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The Validity of Peripheral Perfusion Index to Predict Fluid Responsiveness

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ClinicalTrials.gov Identifier: NCT03805321
Recruitment Status : Completed
First Posted : January 15, 2019
Last Update Posted : December 23, 2020
Sponsor:
Information provided by (Responsible Party):
Ahmed Hasanin, Cairo University

Brief Summary:
Fluid therapy is an essential component of the management of patients with acute circulatory failure. Nevertheless, unnecessary administration of fluids in non-responders is harmful. Thus, the concept of fluid responsiveness has been suggested to guide fluid administration in critically ill patients to avoid either over or under-transfusion. The aim of this work is to investigate the ability of peripheral perfusion index to predict the hemodynamic response to mini-fluid challenge in patients with septic shock .

Condition or disease
Septic Shock

Detailed Description:

The concept of fluid responsiveness has been suggested to guide fluid administration in critically ill patients to avoid either over or under-transfusion.

Several methods have been suggested to detect fluid responsiveness. Mini fluid challenge with concomitant monitoring of stroke volume is one of the most robust methods for pre-load challenge.

The main foreshortening of mini fluid challenge method is the need for a real-time cardiac output monitor, to track the instantaneous change of stroke vole with changing body position. Finding a surrogate to cardiac output to trace the effect of mini fluid challenge would make the test more applicable without the need for advanced hemodynamic monitors.

There is a growing interest in the use of perfusion indices in assessment of fluid responsiveness. Perfusion indices are measures for adequacy of oxygen delivery in peripheral tissues; thus, they were hypothesized to be possible surrogates of cardiac output. Peripheral perfusion index represents "the ratio between the pulsatile and non-pulsatile component of the light reaching the pulse oximeter" . Peripheral perfusion index has been considered as a numerical non-invasive measure for peripheral perfusion. PPI has the advantage over other perfusion indices that it a non-invasive, user-friendly monitor.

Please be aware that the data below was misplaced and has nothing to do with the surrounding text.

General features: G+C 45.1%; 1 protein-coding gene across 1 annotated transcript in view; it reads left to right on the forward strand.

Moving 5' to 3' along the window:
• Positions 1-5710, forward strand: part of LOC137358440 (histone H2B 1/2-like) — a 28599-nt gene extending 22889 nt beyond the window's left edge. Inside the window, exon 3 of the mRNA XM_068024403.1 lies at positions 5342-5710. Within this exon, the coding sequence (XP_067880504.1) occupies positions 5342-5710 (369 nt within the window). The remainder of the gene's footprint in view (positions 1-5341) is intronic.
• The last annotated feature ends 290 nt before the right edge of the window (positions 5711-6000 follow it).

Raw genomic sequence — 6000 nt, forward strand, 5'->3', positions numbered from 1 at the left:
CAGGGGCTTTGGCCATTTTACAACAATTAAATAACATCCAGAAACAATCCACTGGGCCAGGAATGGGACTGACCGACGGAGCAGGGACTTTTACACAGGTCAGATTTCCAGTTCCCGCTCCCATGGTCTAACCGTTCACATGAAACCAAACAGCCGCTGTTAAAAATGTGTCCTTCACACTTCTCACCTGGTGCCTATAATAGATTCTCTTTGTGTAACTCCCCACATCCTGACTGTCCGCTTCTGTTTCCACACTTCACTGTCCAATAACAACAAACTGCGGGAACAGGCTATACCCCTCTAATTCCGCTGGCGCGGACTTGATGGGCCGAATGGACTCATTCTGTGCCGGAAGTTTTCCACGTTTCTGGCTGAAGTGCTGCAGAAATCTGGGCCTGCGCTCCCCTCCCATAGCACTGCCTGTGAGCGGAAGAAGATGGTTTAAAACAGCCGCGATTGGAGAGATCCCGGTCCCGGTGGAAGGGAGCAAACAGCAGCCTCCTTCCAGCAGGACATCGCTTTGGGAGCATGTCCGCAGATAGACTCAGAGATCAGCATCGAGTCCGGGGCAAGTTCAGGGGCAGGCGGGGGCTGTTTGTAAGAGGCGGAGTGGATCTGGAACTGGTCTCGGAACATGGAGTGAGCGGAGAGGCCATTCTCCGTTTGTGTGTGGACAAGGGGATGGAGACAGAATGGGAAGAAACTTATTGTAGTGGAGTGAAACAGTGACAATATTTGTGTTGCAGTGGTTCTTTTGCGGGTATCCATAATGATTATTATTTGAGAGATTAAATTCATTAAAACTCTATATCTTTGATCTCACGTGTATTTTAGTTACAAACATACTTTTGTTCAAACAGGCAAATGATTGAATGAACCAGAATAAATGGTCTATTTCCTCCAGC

The aim of this work is to investigate the ability of peripheral perfusion index to predict the hemodynamic response to mini-fluid challenge in patients with septic shock.

Mini-fluid challenge test will be performed by infusion of 200 mL Lactated Ringer's solution over 1 minute. Velocity time integral will be monitored using Transthoracic echocardiography at the left ventricular outflow tract at the apical five-chamber view. Cardiac output will be calculated, and the patient will be considered fluid-responder if cardiac output increased by 10% after fluid challenge.

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Study Type : Observational
Actual Enrollment : 57 participants
Observational Model: Cohort
Time Perspective: Prospective
Official Title: The Validity of Peripheral Perfusion Index to Predict Fluid Responsiveness Using Mini-fluid Challenge Test
Actual Study Start Date : January 27, 2019
Actual Primary Completion Date : June 25, 2019
Actual Study Completion Date : July 1, 2019